If blockchain was the buzzword of 2017, then 2018 is the rise of the DApp. Beyond cryptocurrency and finance, what do they mean for e-commerce?
What is a DApp?
Pronounced “dee-app” like B-track or email, DApp is the shorthand name for “decentralized application.” Rather than operating under a company that oversees and facilitates interactions, DApps are peer-to-peer services, underwritten by the consensus of the other users.
There are four criteria that an application must demonstrate in order for it to be considered a DApp:
1) Open source — The source code underlying the applications is available to all. Some applications might be built on existing DApp blockchains (Bitcoin’s blockchain is often used by other DApps) or they may create their own.
Data is cryptographically secured in a public, decentralized blockchain: Its security is not dependent on external verification. It is an autonomous application, and no one entity holds the majority of the tokens. However, a DApp is not simply left on the net to flourish or fail based on its source code: changes may be made, but they must be made on the consensus of its users rather than an autonomous developer.
3) Token Generation
Tokens are distributed from a cryptographic algorithm. On the Bitcoin network, “miners” are rewarded for proving a new block, by solving the cryptographical puzzle which is difficult to do but easy to prove, by being paid with Bitcoins, which are then circulated.
There is some form of reward for contributing to the network. Miners compete against others to provide the first “proof-of-work” answer to the puzzle, so it pays to be quick. Conversely, in “proof-of-stake” validations, which Ethereum plans to move to, the “forger” of a new block is determined by chosen values, notably wealth but also age or other factors, and they receive a fee for authenticating the block.
The Decentralized Autonomous Organization (DAO)
One of the most ambitious and infamous DApps was the ill-fated Decentralized Autonomous Organization (DAO), which in 2016 was exploited out of $50 million worth of Ether.
The DAO was intended as the ultimate decentralized platform for businesses and non-profit ventures, but vulnerabilities in its code led to an attack that syphoned away a third of the investment funds and prompted Ethereum to take a hard fork to reclaim most of its losses. This was perhaps the most spectacular hacking of a cryptocurrency, and it may have made investors wary: However, the “hacker” didn’t break into the blockchain, but instead exploited known weaknesses and gave it commands that it followed; blockchains in themselves are inherently secure.
DApps Beyond Cryptocurrency
Although cryptocurrencies, and particularly Bitcoin, are the developments most people think of when they consider blockchains, over the past few years we have seen how they have filtered into more areas of the web, including logistics, healthcare, and government services — but these are primarily under the control of a company that oversees the transactions that are being stored on the blockchain.
A DApp must remain under the control of its users rather than a corporation.
When a business provides a peer-to-peer platform, it is less vulnerable to attacks and its data is secure, due to the cryptographical verification, multi-user verification, and the spread of blocks throughout the entire network, making it impervious to hacking. It’s attractive to consumers, who aren’t placing their trust in a corporation to behave responsibly.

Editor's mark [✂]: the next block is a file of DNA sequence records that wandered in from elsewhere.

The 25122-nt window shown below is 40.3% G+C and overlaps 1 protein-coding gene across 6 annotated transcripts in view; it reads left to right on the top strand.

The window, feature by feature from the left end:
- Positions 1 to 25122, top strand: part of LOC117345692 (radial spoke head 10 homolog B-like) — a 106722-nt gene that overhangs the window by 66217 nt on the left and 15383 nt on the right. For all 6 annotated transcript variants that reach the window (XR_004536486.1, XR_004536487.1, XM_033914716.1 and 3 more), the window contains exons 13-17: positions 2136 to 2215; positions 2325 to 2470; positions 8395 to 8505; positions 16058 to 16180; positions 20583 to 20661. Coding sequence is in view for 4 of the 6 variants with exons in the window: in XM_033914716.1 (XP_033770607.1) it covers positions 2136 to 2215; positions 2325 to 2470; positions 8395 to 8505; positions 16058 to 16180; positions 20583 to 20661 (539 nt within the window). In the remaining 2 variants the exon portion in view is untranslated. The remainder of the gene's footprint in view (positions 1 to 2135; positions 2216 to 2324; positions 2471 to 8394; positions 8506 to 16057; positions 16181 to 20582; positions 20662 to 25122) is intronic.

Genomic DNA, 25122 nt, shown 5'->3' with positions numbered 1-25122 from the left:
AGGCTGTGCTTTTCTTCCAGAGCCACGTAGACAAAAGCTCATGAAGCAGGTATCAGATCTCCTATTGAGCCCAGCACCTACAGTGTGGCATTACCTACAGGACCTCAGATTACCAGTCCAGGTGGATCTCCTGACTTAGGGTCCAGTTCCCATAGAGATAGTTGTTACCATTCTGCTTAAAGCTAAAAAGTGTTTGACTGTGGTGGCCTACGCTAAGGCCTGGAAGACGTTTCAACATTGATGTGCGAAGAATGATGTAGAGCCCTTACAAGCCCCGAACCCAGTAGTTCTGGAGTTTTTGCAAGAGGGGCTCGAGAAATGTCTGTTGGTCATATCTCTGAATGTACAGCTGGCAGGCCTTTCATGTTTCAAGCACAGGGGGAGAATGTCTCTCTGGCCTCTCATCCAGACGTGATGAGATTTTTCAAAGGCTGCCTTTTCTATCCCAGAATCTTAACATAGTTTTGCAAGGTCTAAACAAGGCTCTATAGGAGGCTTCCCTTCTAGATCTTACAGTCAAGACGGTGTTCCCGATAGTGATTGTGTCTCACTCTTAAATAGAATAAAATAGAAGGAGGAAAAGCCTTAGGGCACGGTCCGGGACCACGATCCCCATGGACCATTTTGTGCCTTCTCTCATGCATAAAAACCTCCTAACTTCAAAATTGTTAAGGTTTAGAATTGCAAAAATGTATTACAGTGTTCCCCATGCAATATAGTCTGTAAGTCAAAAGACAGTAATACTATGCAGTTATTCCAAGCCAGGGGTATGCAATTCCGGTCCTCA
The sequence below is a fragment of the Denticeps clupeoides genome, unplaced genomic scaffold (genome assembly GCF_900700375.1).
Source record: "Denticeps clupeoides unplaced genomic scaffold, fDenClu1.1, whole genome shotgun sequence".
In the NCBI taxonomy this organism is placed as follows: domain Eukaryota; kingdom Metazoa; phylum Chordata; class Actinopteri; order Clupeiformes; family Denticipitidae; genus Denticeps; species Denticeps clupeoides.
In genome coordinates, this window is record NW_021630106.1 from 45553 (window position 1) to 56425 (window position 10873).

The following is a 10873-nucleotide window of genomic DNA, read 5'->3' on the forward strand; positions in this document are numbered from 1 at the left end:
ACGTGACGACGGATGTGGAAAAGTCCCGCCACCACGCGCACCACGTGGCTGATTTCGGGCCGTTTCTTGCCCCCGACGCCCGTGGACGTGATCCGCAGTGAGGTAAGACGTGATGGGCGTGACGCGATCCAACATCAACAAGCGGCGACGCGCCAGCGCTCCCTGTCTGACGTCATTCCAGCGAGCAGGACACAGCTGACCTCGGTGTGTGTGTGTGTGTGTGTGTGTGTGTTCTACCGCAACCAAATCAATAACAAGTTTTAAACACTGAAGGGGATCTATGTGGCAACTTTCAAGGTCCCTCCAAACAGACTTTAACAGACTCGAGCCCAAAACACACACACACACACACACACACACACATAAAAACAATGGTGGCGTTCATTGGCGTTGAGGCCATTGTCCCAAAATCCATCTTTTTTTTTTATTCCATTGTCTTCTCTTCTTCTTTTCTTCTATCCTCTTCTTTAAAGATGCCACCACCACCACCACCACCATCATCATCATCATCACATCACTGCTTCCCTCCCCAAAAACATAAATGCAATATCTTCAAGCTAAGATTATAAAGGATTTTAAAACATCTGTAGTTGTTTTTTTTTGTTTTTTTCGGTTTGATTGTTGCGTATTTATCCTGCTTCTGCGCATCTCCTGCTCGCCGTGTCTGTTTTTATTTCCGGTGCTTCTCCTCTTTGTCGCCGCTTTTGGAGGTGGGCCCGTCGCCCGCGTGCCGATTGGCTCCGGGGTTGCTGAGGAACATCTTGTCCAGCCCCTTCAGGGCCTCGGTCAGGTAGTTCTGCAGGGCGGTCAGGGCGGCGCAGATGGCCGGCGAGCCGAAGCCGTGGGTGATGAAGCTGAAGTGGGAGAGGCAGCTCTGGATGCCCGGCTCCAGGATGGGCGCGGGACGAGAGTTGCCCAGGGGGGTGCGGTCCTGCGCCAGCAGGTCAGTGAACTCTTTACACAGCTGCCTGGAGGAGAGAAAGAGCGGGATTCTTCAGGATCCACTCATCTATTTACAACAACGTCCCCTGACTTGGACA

DApps in Retail
Intellectual and creative property, such as songs, that are currently primarily exchanged on centralized apps such as iTunes, could be bought directly from the artists involved — and even if a song is passed through other vendors, it would carry the information of all participating artists inscribed into its blockchain. Even Kodak has, along with development of its own cryptocurrency, has built a DApp that protects artists’ rights and enables new streams of revenue.
Blockchain has already been used to monitor the journey of food before it reaches our table: from farmer, to packer, to distributor, to supermarket, to delivery, every aspect of our produce can be writ into a blockchain ledger. Similar DApps are likely to be employed in retail to verify aspects such as organic materials and non-sweatshop labour.
Earlier this year, Shopin, a DApp that uses blockchain and AI to target retail customers, announced its partnership with iExec, a decentralized Ethereum-based Cloud platform, to improve customer recommendations and conversion rates. Rather than selling its own product, Shopin is a platform for exchange between customer and retailer to benefit both parties.
BitRewards as a DAO
At BitRewards, we aren’t pushing customers towards products they’ve bought before, but instead incentivizing spending across a range of stores and platforms. It’s a transparent rewards system that sees users benefitting from spending money by receiving digital BIT, which in turn encourages more spending with the “free” currency.
As a DApp, the BitRewards network operates independently of individual vendors’ interests and monetary influence, and instead its users (any individual or entity that had makes transactions with us) vote for a majority rule in decision-making, and BitRewards success is enjoyed through increased customer conversions and the increased worth of each BIT as it becomes more valued.